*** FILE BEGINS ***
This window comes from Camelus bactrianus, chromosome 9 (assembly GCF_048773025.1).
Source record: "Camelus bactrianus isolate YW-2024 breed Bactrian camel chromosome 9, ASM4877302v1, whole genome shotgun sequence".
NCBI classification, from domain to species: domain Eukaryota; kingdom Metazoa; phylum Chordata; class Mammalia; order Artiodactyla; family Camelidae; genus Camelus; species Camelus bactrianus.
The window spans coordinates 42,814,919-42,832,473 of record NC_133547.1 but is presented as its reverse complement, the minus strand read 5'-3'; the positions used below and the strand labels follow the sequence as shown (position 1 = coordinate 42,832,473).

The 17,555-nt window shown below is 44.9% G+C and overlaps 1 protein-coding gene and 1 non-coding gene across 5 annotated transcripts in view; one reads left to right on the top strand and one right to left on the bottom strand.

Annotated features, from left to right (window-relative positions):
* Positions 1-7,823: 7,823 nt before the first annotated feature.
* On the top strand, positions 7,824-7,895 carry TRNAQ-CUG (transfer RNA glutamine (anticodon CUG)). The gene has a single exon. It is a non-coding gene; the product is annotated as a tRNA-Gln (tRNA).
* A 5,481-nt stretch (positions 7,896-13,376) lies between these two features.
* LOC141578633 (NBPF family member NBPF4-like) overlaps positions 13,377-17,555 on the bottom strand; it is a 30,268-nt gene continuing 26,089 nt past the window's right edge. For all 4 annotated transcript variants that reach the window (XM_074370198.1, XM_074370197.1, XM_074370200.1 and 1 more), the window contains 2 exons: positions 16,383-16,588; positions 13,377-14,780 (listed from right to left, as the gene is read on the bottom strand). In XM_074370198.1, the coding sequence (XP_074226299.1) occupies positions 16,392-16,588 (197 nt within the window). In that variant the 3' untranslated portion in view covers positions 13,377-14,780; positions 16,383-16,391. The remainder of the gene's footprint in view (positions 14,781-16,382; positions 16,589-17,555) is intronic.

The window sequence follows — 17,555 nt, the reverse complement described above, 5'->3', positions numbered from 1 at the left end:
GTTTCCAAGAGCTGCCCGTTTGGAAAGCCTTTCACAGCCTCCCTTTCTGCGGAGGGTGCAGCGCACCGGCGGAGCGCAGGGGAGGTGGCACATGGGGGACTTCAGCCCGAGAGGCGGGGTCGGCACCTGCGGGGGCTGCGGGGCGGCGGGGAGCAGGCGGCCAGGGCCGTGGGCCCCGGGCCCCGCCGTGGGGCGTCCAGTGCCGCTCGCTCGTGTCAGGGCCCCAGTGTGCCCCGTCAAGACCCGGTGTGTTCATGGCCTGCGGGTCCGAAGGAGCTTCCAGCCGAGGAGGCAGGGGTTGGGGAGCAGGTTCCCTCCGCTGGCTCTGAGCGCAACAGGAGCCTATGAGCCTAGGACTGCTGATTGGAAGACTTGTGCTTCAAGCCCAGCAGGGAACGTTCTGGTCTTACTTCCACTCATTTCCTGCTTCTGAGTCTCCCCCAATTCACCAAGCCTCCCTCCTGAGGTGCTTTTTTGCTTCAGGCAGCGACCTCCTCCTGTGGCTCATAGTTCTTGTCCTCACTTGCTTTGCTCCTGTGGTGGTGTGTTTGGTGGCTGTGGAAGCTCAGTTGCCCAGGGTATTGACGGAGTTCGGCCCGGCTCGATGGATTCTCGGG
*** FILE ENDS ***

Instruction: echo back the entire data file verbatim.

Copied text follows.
This window comes from Camelus bactrianus, chromosome 9 (assembly GCF_048773025.1).
Source record: "Camelus bactrianus isolate YW-2024 breed Bactrian camel chromosome 9, ASM4877302v1, whole genome shotgun sequence".
NCBI classification, from domain to species: domain Eukaryota; kingdom Metazoa; phylum Chordata; class Mammalia; order Artiodactyla; family Camelidae; genus Camelus; species Camelus bactrianus.
The window spans coordinates 42,814,919-42,832,473 of record NC_133547.1 but is presented as its reverse complement, the minus strand read 5'-3'; the positions used below and the strand labels follow the sequence as shown (position 1 = coordinate 42,832,473).

The 17,555-nt window shown below is 44.9% G+C and overlaps 1 protein-coding gene and 1 non-coding gene across 5 annotated transcripts in view; one reads left to right on the top strand and one right to left on the bottom strand.

Annotated features, from left to right (window-relative positions):
* Positions 1-7,823: 7,823 nt before the first annotated feature.
* On the top strand, positions 7,824-7,895 carry TRNAQ-CUG (transfer RNA glutamine (anticodon CUG)). The gene has a single exon. It is a non-coding gene; the product is annotated as a tRNA-Gln (tRNA).
* A 5,481-nt stretch (positions 7,896-13,376) lies between these two features.
* LOC141578633 (NBPF family member NBPF4-like) overlaps positions 13,377-17,555 on the bottom strand; it is a 30,268-nt gene continuing 26,089 nt past the window's right edge. For all 4 annotated transcript variants that reach the window (XM_074370198.1, XM_074370197.1, XM_074370200.1 and 1 more), the window contains 2 exons: positions 16,383-16,588; positions 13,377-14,780 (listed from right to left, as the gene is read on the bottom strand). In XM_074370198.1, the coding sequence (XP_074226299.1) occupies positions 16,392-16,588 (197 nt within the window). In that variant the 3' untranslated portion in view covers positions 13,377-14,780; positions 16,383-16,391. The remainder of the gene's footprint in view (positions 14,781-16,382; positions 16,589-17,555) is intronic.

The window sequence follows — 17,555 nt, the reverse complement described above, 5'->3', positions numbered from 1 at the left end:
GTTTCCAAGAGCTGCCCGTTTGGAAAGCCTTTCACAGCCTCCCTTTCTGCGGAGGGTGCAGCGCACCGGCGGAGCGCAGGGGAGGTGGCACATGGGGGACTTCAGCCCGAGAGGCGGGGTCGGCACCTGCGGGGGCTGCGGGGCGGCGGGGAGCAGGCGGCCAGGGCCGTGGGCCCCGGGCCCCGCCGTGGGGCGTCCAGTGCCGCTCGCTCGTGTCAGGGCCCCAGTGTGCCCCGTCAAGACCCGGTGTGTTCATGGCCTGCGGGTCCGAAGGAGCTTCCAGCCGAGGAGGCAGGGGTTGGGGAGCAGGTTCCCTCCGCTGGCTCTGAGCGCAACAGGAGCCTATGAGCCTAGGACTGCTGATTGGAAGACTTGTGCTTCAAGCCCAGCAGGGAACGTTCTGGTCTTACTTCCACTCATTTCCTGCTTCTGAGTCTCCCCCAATTCACCAAGCCTCCCTCCTGAGGTGCTTTTTTGCTTCAGGCAGCGACCTCCTCCTGTGGCTCATAGTTCTTGTCCTCACTTGCTTTGCTCCTGTGGTGGTGTGTTTGGTGGCTGTGGAAGCTCAGTTGCCCAGGGTATTGACGGAGTTCGGCCCGGCTCGATGGATTCTCGGG